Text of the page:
The Riding School: What I really teach

For a riding instructor, teaching people how to maneuver around on a horse is only a fraction of their job description. Our columnist explains.

From The Riding Instructor:

My business cards and tax returns call me a riding instructor, a person who teaches people the skill of riding horses.  In some ways, however, this is the least of what I do.  If the IRS really wanted to know and if my business cards were big enough, they’d say something like this:

The Riding Instructor

Teacher of:

Persistence; Work Ethic; Teamwork; Attention to Detail; Goal Setting; Large and Fine Motor Skills;  Co-ordination; Multi-tasking; Communication; Compassion; Tradition; Logical Thinking; Intuitive Thinking; Pattern Recognition; Putting on your big girl panties, and doing something that scares you a little bit

I think I cover pretty much every one of these skills in every lesson – far more skills than I cover in an average lesson in my academic job.  Think about it:

  • Persistence is a constant: putting the bridle on; keeping Ol’ Lightning trotting; checking your diagonal; again; again; again.
  • Work ethic: every time I tell you to drop your stirrups.  Stay in half-seat at the trot just a little longer. Sweep the aisle after you untack.  The list is endless.
  • Teamwork: although riding is an individual sport, it’s the only one where your success depends on your ability to work with someone you cannot communicate with verbally.
  • Attention to detail: are the keepers on your bridle up?  Is your girth tight? Saddle pads attached?
  • Goal-setting: from “How many times around the ring can you keep Ol’ Lightning trotting?” to “What do you want to achieve this show season?”
  • Motor skills and co-ordination: Have you ever watched small children put the noseband through its keeper or adjust their stirrups?  The advent of Velcro has made the riding instructor even more necessary.  And think about the early struggle to post AND use your leg at the same time….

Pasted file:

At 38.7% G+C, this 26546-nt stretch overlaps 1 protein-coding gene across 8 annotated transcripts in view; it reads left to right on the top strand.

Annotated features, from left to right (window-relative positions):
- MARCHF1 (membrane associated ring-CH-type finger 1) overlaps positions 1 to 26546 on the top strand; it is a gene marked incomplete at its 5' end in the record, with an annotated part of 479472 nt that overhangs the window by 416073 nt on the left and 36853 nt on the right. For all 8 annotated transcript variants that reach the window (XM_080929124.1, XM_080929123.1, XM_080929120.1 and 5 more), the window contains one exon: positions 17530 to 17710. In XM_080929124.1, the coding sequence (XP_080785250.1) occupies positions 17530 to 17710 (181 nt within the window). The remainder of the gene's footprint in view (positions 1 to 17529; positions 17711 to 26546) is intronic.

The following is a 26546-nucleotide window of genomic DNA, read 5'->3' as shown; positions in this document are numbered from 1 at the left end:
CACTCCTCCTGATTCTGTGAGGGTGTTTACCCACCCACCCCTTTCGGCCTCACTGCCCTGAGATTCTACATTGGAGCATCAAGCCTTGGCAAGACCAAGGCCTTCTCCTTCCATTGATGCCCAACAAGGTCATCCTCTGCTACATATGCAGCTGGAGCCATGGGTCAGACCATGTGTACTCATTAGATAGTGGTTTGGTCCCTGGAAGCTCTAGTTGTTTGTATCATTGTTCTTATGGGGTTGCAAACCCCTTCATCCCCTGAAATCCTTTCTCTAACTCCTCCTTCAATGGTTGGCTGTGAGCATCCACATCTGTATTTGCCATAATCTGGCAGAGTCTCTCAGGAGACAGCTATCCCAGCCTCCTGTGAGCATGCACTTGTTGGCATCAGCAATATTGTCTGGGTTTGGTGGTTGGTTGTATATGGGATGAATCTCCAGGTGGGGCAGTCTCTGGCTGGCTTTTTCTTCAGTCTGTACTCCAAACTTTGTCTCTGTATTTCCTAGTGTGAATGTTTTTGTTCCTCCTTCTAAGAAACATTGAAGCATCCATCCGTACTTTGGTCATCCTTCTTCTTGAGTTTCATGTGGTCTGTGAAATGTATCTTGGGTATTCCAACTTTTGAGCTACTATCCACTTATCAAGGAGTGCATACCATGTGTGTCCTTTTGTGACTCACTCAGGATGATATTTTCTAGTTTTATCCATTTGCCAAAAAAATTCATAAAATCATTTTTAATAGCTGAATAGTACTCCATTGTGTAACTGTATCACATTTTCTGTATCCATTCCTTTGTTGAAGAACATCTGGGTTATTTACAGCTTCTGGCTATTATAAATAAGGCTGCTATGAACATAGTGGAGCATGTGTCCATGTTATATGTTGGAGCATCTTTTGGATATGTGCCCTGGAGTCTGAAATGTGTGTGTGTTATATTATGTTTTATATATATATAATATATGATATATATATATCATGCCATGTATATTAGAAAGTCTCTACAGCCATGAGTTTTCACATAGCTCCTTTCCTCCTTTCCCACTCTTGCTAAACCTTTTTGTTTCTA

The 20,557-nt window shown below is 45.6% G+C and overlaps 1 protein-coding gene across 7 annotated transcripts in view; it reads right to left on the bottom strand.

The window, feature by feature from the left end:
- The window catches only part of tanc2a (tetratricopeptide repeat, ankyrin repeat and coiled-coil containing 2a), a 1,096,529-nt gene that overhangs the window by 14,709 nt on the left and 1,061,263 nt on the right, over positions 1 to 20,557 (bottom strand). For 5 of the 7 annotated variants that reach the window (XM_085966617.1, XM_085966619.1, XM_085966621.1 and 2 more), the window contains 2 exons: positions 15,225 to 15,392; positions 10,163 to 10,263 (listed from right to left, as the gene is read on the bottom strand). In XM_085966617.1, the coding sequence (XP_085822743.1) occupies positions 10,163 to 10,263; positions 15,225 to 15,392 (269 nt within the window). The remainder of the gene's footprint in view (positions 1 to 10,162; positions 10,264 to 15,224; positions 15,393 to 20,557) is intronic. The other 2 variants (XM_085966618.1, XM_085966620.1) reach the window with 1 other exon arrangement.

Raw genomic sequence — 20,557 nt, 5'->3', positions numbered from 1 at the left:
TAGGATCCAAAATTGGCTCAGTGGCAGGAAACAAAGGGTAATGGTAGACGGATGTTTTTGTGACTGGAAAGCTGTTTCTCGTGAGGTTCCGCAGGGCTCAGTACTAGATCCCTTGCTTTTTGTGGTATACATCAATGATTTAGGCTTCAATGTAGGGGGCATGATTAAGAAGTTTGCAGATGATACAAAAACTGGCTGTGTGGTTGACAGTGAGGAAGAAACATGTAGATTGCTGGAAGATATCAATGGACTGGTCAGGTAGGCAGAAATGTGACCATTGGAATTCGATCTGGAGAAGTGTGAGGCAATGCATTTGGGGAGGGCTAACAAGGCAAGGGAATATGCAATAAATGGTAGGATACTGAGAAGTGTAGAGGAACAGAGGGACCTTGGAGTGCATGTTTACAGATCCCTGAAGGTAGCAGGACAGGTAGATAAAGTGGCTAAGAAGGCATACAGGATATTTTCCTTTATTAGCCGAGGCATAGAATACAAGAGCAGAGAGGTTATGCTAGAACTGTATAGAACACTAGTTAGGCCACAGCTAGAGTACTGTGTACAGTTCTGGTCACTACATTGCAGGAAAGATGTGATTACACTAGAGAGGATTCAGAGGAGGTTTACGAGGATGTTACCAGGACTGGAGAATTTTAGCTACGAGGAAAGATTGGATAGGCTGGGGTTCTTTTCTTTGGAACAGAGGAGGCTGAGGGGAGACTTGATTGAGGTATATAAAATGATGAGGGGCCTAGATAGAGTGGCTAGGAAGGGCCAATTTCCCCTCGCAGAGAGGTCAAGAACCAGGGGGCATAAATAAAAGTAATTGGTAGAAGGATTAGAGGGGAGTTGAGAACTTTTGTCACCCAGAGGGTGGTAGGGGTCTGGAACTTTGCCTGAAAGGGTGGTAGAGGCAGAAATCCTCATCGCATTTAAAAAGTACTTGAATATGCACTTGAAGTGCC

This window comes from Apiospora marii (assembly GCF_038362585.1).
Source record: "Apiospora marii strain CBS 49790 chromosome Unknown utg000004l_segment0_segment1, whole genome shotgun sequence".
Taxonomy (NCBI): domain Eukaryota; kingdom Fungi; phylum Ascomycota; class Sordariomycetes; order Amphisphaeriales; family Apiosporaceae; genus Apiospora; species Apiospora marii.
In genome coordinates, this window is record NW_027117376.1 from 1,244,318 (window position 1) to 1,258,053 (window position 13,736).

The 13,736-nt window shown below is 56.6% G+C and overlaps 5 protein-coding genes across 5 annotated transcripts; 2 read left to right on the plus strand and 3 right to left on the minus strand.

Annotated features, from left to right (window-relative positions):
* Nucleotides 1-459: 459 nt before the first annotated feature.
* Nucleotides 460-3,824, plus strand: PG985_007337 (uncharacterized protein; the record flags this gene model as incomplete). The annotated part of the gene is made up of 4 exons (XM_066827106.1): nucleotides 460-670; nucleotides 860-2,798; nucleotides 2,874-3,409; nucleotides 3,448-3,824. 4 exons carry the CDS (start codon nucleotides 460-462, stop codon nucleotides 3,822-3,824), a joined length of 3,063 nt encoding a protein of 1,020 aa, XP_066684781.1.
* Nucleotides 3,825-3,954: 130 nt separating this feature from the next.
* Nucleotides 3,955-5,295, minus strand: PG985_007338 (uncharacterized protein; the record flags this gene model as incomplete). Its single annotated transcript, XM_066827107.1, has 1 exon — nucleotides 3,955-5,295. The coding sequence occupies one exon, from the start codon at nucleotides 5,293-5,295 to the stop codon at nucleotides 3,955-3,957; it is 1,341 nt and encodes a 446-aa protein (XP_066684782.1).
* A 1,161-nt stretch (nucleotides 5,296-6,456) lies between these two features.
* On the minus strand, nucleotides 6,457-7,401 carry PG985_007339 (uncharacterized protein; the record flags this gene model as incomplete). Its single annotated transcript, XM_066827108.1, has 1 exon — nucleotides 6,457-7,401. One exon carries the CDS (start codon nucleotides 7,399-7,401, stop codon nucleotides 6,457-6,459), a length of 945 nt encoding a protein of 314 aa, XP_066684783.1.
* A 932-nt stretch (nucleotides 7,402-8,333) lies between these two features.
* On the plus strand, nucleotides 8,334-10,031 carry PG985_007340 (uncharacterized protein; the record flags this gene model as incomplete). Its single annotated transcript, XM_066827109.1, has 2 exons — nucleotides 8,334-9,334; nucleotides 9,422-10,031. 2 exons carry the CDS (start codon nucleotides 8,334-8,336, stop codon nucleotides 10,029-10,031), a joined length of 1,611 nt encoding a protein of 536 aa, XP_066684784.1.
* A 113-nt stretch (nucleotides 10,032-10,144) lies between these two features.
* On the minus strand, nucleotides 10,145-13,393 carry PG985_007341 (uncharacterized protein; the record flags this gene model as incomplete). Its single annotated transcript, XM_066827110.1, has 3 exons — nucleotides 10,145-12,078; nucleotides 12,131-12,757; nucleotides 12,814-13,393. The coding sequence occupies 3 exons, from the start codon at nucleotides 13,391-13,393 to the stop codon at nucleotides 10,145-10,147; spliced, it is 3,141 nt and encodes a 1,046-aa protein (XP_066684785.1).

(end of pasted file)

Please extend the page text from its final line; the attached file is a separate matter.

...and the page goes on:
• Multi-tasking: just think about how many different things a rider has to do to make a circle or jump a crossrail: planning, steering, going forward, changing position, using rein, using leg, grabbing mane.
  • Communication: inter-species, no less.  I jest, but judging what an animal’s response is going to be to a particular action is not unlike figuring out a person’s feelings from their non-verbal cues.
  • Compassion:  putting the horses first is the cornerstone of how I teach.
  • Tradition: can you tell me why we mount on the left?  All my students can.
  • Logical thinking:  “If I do this, the horse will do that.”
  • Intuitive thinking: “The horse did this.  Why?”
  • Pattern recognition: even the mind-numbing repetition of side-diagonal-side-diagonal in your basic hunter course teaches children to identify patterns and make inferences based on evidence: “Which side is the ground line on?  So which way do we jump?”
  • Putting on the big girl panties: well, they don’t call it getting back on the horse for nothing…

So, parents, if you ever question whether you can afford riding for your children, I think the real question is if you can afford to not give them riding lessons.  Because what I teach can be the foundation for a productive and successful life.


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